Hohentengen

Granted 1682

Blazon: Sable a lion rampant double-queued or bearing between the front paws an escutcheon gules a fess argent (Austria)

The lion is a reference to the arms of the Habsburgs, and the escutcheon is easily recognizable as the arms of Austria. The region was under Austrian control until 1806. It is possible that this grant of arms was part of an ongoing power struggle between the local lords and the counts in Scheer; the grant may have been a show of support for the lords from Emperor Leopold I.

Arms of the Royal Borough of Kingston upon Thames

Kingston upon Thames

London, England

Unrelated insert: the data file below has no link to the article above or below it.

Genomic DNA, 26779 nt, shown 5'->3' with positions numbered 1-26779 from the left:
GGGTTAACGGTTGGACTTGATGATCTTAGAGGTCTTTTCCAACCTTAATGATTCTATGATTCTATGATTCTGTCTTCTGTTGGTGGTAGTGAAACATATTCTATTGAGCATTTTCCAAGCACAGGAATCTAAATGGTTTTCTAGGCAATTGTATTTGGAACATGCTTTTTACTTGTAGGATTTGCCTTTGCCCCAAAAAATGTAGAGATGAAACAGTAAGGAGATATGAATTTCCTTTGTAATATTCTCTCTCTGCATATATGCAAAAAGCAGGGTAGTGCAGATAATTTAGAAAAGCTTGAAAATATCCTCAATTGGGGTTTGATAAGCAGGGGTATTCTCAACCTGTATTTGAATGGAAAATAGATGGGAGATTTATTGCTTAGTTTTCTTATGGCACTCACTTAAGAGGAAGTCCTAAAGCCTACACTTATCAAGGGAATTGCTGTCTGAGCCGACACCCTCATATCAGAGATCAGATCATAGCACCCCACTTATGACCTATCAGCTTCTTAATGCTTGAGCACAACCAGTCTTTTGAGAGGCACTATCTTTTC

Granted 1966

Blazon: Azure three salmon naiant in pale argent finned and tailed gules

Crest: On a wreath of the colors issuant from a wreath of bay leaves vert banded or a demi-stag proper gorged with a crown of or pendant therefrom an escutcheon ermine on a chevron vert between two chevronels the chief per pale azure and gules, the base per pale gules and azure, a cross paté or, holding between the forelegs a fountain

Supporters: Two stags proper gorged with a ribbon argent pendant therefrom an escutcheon azure issuant from the base an elm tree proper in front of a sun rising or and resting the interior hind hoof on a charred woodstock proper

Compartment*: A grassy mount proper supported by a fillet wavy pre fess wavy argent and azure

Mantling: Azure lined argent

The arms are derived from the historical arms of the borough, recorded as far back as 1572; the three salmon refer to three fisheries mentioned in the Domesday Book. The escutcheon on the crest bears the arms of the Borough of Malden and Coombe, and the supporters’ escutcheons show the arms of the Borough of Surbiton.